SAN SEBASTIAN, Spain (Reuters) - Top chefs from around the world gathered in the north of Spain on Tuesday to launch a campaign to eat more small fish such as anchovies in the interests of feeding more people and reducing pressure on the world’s oceans.
Eating fish such as sardines and herring directly rather than processing them as fish meal to feed farmed salmon, pigs and chickens is a more efficient way of using protein, says non-profit ocean conservation organization Oceana, which started the campaign.
Chefs including Brett Graham of two-Michelin-starred The Ledbury in London and Peruvian celebrity chef Gaston Acurio attended the event in San Sebastian, the capital of the northeast Basque region and one of the cities in the world with the most Michelin stars.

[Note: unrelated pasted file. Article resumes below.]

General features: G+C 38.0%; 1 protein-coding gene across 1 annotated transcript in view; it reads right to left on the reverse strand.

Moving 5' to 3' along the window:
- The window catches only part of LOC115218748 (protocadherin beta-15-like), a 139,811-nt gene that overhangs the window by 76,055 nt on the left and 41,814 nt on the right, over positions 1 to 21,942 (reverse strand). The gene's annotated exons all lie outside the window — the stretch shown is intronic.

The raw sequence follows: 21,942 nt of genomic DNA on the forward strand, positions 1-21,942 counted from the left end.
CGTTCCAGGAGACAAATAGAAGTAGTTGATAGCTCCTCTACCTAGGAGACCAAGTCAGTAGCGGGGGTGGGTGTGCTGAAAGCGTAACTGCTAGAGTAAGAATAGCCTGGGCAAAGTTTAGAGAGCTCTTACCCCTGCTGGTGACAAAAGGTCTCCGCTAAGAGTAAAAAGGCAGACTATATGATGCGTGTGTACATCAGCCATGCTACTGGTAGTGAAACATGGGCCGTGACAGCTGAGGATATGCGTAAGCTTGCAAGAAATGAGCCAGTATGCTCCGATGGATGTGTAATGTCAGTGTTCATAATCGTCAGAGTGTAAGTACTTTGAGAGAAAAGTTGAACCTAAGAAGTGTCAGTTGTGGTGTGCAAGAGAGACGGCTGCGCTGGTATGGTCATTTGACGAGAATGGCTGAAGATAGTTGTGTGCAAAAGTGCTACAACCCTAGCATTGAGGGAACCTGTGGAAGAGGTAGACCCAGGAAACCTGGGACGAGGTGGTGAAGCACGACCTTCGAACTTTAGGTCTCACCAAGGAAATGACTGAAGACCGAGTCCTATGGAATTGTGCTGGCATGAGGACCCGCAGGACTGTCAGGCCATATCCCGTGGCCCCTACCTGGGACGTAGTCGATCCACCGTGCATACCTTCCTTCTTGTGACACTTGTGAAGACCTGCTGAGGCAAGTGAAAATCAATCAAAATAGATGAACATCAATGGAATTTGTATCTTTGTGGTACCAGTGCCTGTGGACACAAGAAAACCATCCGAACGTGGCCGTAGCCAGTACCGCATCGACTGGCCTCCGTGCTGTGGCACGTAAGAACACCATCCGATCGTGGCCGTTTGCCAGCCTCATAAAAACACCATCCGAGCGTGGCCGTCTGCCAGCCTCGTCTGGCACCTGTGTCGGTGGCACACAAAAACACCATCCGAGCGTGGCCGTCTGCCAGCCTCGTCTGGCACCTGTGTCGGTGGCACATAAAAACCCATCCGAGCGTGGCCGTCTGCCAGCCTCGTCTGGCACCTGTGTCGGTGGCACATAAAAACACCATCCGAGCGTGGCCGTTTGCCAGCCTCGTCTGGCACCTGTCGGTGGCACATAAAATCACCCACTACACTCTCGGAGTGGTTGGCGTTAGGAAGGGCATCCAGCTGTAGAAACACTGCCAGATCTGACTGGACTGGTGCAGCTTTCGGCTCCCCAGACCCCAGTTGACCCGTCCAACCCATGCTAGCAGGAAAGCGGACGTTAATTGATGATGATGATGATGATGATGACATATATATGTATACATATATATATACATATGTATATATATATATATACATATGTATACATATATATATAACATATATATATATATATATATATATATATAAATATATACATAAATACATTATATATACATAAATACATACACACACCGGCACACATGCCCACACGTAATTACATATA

The chefs have committed to serve anchovies and other small fish at their restaurants starting on World Oceans’ Day on June 8.
“We can feed tens of millions more people if we simply eat anchovies and other forage fish directly rather than in form of a farmed salmon or other animals raised on fish meal and fish oil,” said Andy Sharpless, chief executive officer of Oceana.
The United Nations Food and Agriculture Organization estimates 37 percent of all marine fish caught worldwide are processed into fish mean and fish oil.
Writing by Sonya Dowsett; Editing by Alison Williams